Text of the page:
Once people start watching it, the internet works. They start watching it more and more. That increases demand, traffic, etc. So if we could move this content more within Africa, you’ll get people to use it more and you’ll have a lot more intra-African capacity and traffic.

What this means is that the video didn’t have to come directly from Europe. It could come from a local cache. So it increased the performance. So 10-20 milliseconds instead of 100-200 makes a big difference. So the video works well, so people watch it.

Once people start watching it, the internet works. They start watching it more and more. That increases demand, traffic, etc. So if we could move this content more within Africa, you’ll get people to use it more and you’ll have a lot more intra-African capacity and traffic.

So for the data centers, the data centers are basically where the content is stored. There you go. This is great.

It’s just Microsoft for now, but a couple of things: Very few content providers have a lot of content. We’ve seen in various studies that a large portion of traffic in the region are from Google and Facebook. I mean a large proportion—like 30-40 percent. So you only need a few of these big content providers.

What we’ve seen in other regions like in Australia, some parts of Asia, and Brazil is that once you see one hyperscaled cloud provider come in, the others usually follow. So I wouldn’t be surprised if in the next year or so we’ll see the other Googles— Amazon, maybe IBM, moving into the area. And Facebook, as well.

JM: Maybe a year from now that will be a question I have for you. “So Patrick now that IBM is here…”

PC: Right. What we’ll see with the data centers as well is a change of networks within Africa. Because instead of the networks linking back up to Europe, we’ll start to see networks focusing more on, for example, connecting with South Africa to access the data centers. We’ve seen this around Australia as well.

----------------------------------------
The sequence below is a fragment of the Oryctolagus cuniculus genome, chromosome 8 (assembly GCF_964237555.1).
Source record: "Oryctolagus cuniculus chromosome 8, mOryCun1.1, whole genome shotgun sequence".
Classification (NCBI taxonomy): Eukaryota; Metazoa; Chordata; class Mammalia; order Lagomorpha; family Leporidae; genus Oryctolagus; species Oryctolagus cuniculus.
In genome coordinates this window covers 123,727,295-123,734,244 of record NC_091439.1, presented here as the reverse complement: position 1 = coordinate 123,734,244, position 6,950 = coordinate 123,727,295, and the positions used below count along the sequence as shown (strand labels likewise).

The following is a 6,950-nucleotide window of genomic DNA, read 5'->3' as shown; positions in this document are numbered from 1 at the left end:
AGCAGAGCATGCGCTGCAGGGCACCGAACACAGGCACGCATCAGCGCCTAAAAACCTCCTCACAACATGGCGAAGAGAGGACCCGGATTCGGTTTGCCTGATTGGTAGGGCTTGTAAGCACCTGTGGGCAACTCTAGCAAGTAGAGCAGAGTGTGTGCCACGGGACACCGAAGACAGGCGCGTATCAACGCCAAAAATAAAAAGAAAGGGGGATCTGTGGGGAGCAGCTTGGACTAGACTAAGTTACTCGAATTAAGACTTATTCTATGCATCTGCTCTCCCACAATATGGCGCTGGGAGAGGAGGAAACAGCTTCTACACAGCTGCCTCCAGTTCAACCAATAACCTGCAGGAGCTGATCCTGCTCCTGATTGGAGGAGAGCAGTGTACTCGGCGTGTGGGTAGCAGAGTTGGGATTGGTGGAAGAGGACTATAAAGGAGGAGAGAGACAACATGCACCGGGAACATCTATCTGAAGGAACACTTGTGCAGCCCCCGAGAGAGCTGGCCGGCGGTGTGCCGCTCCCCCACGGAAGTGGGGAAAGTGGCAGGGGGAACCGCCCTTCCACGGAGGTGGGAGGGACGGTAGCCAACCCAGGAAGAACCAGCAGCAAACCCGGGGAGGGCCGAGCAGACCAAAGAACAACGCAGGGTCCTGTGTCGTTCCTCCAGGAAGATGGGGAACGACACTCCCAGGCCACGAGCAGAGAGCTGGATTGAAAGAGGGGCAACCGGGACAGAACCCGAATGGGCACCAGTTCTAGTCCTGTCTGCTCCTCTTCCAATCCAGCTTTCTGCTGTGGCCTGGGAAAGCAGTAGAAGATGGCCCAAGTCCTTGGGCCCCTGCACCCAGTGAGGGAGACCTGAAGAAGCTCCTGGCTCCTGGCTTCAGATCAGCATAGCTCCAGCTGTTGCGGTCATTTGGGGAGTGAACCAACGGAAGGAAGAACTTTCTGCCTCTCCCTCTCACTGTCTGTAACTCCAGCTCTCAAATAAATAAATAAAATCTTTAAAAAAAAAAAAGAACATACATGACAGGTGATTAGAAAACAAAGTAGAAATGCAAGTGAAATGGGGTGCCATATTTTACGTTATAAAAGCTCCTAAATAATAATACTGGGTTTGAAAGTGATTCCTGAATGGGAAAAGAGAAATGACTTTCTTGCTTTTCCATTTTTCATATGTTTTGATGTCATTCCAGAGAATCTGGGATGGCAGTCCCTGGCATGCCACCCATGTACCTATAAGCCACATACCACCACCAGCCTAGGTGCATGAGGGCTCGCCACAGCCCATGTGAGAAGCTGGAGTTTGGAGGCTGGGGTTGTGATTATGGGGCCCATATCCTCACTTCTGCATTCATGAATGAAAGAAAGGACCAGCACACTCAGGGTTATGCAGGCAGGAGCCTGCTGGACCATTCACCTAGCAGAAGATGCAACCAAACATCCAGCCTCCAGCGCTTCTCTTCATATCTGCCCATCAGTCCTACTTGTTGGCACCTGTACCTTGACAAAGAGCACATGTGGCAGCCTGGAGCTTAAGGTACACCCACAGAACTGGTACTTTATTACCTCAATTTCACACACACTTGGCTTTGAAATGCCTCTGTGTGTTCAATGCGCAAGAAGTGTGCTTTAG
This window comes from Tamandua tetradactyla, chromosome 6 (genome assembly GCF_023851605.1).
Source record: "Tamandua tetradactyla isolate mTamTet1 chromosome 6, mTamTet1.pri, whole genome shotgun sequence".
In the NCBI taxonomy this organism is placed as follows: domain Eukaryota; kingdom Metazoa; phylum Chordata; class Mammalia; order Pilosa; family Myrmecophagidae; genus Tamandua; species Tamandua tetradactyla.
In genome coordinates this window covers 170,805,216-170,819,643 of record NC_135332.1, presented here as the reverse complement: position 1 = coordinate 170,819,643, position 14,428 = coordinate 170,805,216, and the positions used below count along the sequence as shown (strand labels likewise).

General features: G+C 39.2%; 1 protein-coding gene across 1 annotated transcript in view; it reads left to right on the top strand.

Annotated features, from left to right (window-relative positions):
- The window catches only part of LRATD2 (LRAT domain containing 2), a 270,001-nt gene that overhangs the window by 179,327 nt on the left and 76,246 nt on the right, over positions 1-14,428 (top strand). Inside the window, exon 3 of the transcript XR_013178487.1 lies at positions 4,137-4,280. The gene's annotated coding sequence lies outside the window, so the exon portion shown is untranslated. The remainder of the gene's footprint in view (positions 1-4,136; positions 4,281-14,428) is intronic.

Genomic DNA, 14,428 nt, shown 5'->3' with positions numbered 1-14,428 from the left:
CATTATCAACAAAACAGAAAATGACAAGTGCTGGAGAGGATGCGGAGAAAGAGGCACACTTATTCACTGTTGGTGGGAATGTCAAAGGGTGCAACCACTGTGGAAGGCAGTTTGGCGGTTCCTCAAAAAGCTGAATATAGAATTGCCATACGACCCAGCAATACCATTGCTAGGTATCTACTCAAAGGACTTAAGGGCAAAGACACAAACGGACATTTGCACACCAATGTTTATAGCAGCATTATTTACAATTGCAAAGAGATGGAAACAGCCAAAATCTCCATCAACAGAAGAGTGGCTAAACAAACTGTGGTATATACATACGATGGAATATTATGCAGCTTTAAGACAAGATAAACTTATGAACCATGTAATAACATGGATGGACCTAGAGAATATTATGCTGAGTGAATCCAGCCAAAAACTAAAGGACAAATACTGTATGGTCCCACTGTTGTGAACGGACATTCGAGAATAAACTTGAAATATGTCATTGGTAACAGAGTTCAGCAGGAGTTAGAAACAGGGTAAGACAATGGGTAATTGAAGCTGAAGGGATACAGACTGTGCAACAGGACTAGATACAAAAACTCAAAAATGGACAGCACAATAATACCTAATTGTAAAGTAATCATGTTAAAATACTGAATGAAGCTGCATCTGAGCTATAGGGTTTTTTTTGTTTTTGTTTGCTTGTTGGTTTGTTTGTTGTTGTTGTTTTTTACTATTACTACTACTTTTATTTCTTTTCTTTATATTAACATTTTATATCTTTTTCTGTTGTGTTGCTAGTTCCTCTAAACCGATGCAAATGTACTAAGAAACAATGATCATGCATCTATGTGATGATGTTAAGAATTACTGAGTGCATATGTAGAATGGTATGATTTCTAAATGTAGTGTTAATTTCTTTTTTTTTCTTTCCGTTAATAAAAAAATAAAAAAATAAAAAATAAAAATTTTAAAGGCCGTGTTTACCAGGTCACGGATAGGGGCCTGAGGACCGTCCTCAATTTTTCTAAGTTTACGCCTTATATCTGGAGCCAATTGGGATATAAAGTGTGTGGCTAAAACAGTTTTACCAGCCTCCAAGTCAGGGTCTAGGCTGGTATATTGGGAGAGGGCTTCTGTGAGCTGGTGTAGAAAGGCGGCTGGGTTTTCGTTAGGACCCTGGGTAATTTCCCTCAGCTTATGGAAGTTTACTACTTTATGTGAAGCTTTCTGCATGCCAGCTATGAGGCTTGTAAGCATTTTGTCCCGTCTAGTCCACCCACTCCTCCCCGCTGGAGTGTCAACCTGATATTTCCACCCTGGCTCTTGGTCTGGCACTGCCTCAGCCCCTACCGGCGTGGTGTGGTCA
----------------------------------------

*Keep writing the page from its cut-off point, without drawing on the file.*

Once the data centers went in, we’d see the international capacity slowing in growth.

We’ll see the regional players will have a larger connection to Australia instead of going to the U.S. for data or for content. We saw this in Asia, as well. Once you get the bigger hubs in Tokyo or Singapore or Hong Kong you start to see traditionally, like Africa to Europe, Asia would go to the United States for content. So you’ll start to see capacity growth slow for the trans-Pacific, but you’ll see intra-Asian capacity between some of these countries rising. We’ll see if we see the same thing in Africa.

JM: It’s a prediction our listeners heard here first! Good luck at the conference, Patrick. For our listeners we’ll be sharing highlights from your presentation and hopefully video at TeleGeography.com.

PC: That’d be great!

Patrick's entire presentation is available here.

This interview has been edited for length and clarity. An earlier version of this blog post stated incorrectly that intra African internet traffic currently stands at 17%.

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Patrick Christian

Patrick Christian

Patrick Christian is a Senior Analyst at TeleGeography. He is a member of the wholesale network, Internet, and voice research teams. He is also the managing editor of the global enterprise network practice. Patrick's regional focus include West African and European markets.